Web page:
Next phase of ‘Community Enhancement’ starts
Not one of the nine developers involved in the Community Enhancement Program has submitted their formal application to the Tahoe Basin’s government agencies yet.
But they already have an enormous amount of critical feedback to digest.
“I think we learned an awful lot by doing this advance work,” said Jennifer Merchant, of the Placer County executive office. “And I think we’re going to end up with better projects because of it.”
Whereas developers traditionally start the review and approval process when they submit a formal application, the Community Enhancement Program ventured off the beaten path and asked for the developer’s early concepts ahead of time.
After nearly four months of evaluating each submitted concept, the Tahoe Regional Planning Agency Governing Board, at their meeting last week, gave the program’s nine “pre-applicants” the green light to start filing the official paperwork that starts the standard environmental review process.
“These projects appear to be good enough to move onto the next level,” said Dennis Oliver, spokesman for the agency.
A set amount of commercial floor area, tourist accommodation units and multi-residential units will be waiting for each projects’ final approval.
But the developers, across the board, need to significantly boost the merit of their projects to earn those valuable allocations, according to TRPA documentation.
TRPA staff compiled a graph that identifies specific issues that will inevitably need to be addressed before a final project will be approved.
“If you submit this project [as is], this is what you can expect are some of the issues you’ll have to deal with,” Oliver said. “The feedback [the developers] got is global feedback. It’s beyond what you can buy.”
Height, density and land coverage stood out among the criticisms nearly every proposal faced. If developers want to build up, they must reduce land coverage and additional stories must be stepped back.
Kings Beach developer B.B., LLC’s proposed 66-foot building must be substantially decreased in height in order to move forward, agency documentation states.
“We told the TRPA we would be more than happy to work with them on those issues,” said Developer Whitney Bibbens of B.B., LLC, when asked about the feedback they received.
On the other end of the spectrum, the proposed height for the Pastore Ryan development, two- or three-stories within the buildings’ original footprint, “appears appropriate for this setting and location.”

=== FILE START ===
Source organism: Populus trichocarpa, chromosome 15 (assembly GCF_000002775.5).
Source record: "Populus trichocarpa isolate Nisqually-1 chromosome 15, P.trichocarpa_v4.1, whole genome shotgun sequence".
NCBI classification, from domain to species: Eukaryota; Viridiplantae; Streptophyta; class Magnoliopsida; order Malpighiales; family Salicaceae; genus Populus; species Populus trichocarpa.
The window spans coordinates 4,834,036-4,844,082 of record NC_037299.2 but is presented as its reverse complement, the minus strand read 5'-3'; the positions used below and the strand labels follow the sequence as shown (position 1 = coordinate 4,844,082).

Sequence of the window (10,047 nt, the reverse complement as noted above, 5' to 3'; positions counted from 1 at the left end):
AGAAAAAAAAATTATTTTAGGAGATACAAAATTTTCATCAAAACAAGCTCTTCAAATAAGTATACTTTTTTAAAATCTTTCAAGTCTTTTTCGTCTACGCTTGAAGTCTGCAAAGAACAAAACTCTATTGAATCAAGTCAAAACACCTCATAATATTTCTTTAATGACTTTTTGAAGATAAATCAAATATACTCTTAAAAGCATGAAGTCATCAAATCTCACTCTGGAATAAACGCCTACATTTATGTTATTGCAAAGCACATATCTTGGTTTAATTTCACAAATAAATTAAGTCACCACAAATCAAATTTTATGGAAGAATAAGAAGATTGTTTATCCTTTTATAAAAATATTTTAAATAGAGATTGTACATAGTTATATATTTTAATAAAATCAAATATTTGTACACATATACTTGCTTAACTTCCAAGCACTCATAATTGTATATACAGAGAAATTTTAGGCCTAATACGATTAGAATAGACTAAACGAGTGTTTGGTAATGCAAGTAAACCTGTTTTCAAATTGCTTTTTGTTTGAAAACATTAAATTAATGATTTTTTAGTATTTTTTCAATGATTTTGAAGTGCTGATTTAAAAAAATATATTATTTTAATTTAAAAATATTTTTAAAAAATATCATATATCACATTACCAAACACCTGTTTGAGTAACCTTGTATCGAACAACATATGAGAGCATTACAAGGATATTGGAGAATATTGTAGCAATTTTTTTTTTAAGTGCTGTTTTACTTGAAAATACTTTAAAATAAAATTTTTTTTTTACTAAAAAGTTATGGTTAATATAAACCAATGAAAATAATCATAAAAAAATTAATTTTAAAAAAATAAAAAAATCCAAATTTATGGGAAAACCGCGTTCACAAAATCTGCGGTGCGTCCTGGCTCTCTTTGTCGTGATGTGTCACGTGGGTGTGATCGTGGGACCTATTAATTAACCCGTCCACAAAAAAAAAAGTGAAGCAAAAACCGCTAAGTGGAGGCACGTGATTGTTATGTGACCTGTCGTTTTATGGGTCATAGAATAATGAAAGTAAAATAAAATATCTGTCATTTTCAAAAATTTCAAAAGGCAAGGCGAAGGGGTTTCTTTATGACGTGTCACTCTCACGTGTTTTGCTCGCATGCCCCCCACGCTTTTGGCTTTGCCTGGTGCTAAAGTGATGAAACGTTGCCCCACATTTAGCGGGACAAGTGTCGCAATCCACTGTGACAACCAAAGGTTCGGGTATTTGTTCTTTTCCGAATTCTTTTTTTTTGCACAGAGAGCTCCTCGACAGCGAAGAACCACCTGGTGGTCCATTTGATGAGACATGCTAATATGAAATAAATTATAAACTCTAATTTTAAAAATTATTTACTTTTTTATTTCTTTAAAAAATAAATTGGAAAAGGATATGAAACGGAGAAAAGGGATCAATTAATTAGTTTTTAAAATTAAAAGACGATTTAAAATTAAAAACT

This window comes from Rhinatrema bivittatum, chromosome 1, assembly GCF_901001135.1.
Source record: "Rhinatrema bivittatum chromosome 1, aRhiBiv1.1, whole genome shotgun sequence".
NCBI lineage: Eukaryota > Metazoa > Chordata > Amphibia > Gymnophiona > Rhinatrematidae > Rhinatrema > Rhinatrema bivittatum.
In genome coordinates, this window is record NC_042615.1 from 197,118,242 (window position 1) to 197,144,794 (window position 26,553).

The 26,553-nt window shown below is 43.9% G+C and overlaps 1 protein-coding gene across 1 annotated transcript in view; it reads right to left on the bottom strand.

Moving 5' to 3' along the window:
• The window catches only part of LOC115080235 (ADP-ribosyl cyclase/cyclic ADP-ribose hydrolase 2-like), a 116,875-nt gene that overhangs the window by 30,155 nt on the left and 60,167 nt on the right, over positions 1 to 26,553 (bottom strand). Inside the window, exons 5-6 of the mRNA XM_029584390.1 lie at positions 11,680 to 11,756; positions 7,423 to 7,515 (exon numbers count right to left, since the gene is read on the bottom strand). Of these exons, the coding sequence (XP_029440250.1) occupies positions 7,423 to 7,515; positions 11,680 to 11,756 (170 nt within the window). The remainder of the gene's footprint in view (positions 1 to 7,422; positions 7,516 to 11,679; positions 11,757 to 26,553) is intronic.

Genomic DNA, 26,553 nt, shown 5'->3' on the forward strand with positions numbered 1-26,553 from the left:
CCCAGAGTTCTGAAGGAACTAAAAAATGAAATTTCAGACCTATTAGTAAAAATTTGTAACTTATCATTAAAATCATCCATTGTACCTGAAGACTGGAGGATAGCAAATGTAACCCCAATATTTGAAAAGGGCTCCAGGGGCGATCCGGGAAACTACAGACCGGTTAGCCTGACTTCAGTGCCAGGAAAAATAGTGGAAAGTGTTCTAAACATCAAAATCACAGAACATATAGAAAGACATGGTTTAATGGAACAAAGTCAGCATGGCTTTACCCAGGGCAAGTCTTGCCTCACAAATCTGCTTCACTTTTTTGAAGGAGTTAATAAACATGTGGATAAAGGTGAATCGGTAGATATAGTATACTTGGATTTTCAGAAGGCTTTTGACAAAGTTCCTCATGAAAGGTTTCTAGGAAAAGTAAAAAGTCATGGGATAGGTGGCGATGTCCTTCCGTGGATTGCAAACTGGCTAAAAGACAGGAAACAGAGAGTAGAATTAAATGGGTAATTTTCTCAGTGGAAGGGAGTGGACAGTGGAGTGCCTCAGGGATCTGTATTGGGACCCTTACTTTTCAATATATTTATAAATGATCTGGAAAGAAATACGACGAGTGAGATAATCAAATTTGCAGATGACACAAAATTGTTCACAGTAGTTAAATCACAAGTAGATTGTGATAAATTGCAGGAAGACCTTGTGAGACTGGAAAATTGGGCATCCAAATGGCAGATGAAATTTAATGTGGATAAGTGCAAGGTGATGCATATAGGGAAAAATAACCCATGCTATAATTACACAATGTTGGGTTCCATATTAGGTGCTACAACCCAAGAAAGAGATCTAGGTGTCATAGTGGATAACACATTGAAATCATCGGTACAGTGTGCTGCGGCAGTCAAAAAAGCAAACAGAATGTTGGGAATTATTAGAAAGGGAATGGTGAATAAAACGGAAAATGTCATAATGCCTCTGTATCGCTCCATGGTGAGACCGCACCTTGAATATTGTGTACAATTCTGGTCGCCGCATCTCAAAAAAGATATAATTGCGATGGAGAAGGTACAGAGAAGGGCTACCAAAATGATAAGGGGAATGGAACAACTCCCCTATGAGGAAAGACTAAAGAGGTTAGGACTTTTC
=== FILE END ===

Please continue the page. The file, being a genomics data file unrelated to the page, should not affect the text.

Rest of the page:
Each building in every project in the program must meet the minimum Leadership in Energy and Environmental Design, or LEED, certification “to ensure that green building methodology will be completed,” agency documentation states.
The TRPA is requiring that Ferrari Family Resorts and King Beach Resorts, LLC coordinate with each other so their neighboring projects jointly consider lake access, view corridors, bike trail implementation, utility services, parking and pedestrian amenities, among other items.
The governing board’s February resolution gives the developers a year to show “substantial progress toward project approval,” Oliver said.
“We’re looking for them to do more than just fill out an application,” he said.
Many developers said they’re hoping to submit an application soon, though they couldn’t give a specific timeline.
“We have a lot of work to do to file an application,” said Dave Ferrari of the Ferrari Family Resorts. The Ferrari proposal is currently pursuing a development partner for their proposed development, and they need to take another look at their proposed exterior architecture.
Leah Kaufman, the consultant for Kings Beach Resorts, LLC, said they’re focused on connecting with the Ferrari’s to talk about coordinating the two neighboring projects. Since timing may be an issue, Kaufman said she’s looking to draft alternatives outlining how to integrate the two projects in the environmental document.
The Community Enhancement Program, in asking for the early concept review, broke new ground in the Tahoe Basin’s history of development procedures.
In evaluating the developers’ ideas before they submitted a formal application, the community, agency and development staff were able to submit early input that will hopefully influence the projects before they are too far down the line.
“Having community input early will definitely help shape the projects,” said Jennifer Merchant of the Placer County executive office. “Now they’ll go back to the drawing board and put together more concrete proposals.”
Dennis Oliver, spokesman for the TRPA, said the agency feels the initial phase of the program “went very well.”
“It allowed the public to have an unprecedented amount of input on the front end,” he said.
And it gave the developers a better understanding of what they need bring forward.
Some of the developers, however, have somewhat mixed feelings over the project’s early phase.
Property owner Dave Ferrari said he felt the process was “somewhat disorganized.”
“But you know it had never been done before, so some of it is definitely understandable,” he said.
Despite inefficiencies, the concept review was helpful, Ferrari said, because it will flush out some of the pending issues.
“It remains to be seen whether the CEP works the way it’s designed,” he said. “I think that’s all going to get fleshed out as plans get submitted, and get approved or not approved.”
Developer Whitney Bibbens said B.B., LLC is just “going with the flow,” like many other developers are.
“I think we, like all the developers and the TRPA, are taking it one step at a time,” he said.
Consultant Leah Kaufman of Kings Beach Resorts, LLC said she felt the program needed specific parameters to guide the developers.
“Firmer parameters for the project to be able to define ultimately what is going to be allowed,” she said. “Because there weren’t defined parameters, I would say that it was at times difficult to come up with ideas.”